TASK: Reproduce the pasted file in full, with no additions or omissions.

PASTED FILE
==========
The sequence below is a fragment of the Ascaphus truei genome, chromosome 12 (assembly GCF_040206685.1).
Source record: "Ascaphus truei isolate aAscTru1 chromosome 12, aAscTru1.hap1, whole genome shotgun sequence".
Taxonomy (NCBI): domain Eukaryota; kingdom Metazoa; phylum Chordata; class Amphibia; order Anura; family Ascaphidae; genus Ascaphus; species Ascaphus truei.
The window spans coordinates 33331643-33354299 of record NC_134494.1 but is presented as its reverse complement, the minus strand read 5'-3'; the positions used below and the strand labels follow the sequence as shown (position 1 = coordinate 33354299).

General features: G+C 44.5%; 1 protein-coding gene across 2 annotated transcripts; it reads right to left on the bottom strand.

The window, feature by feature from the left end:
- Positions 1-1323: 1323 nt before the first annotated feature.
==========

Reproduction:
The sequence below is a fragment of the Ascaphus truei genome, chromosome 12 (assembly GCF_040206685.1).
Source record: "Ascaphus truei isolate aAscTru1 chromosome 12, aAscTru1.hap1, whole genome shotgun sequence".
Taxonomy (NCBI): domain Eukaryota; kingdom Metazoa; phylum Chordata; class Amphibia; order Anura; family Ascaphidae; genus Ascaphus; species Ascaphus truei.
The window spans coordinates 33331643-33354299 of record NC_134494.1 but is presented as its reverse complement, the minus strand read 5'-3'; the positions used below and the strand labels follow the sequence as shown (position 1 = coordinate 33354299).

General features: G+C 44.5%; 1 protein-coding gene across 2 annotated transcripts; it reads right to left on the bottom strand.

The window, feature by feature from the left end:
- Positions 1-1323: 1323 nt before the first annotated feature.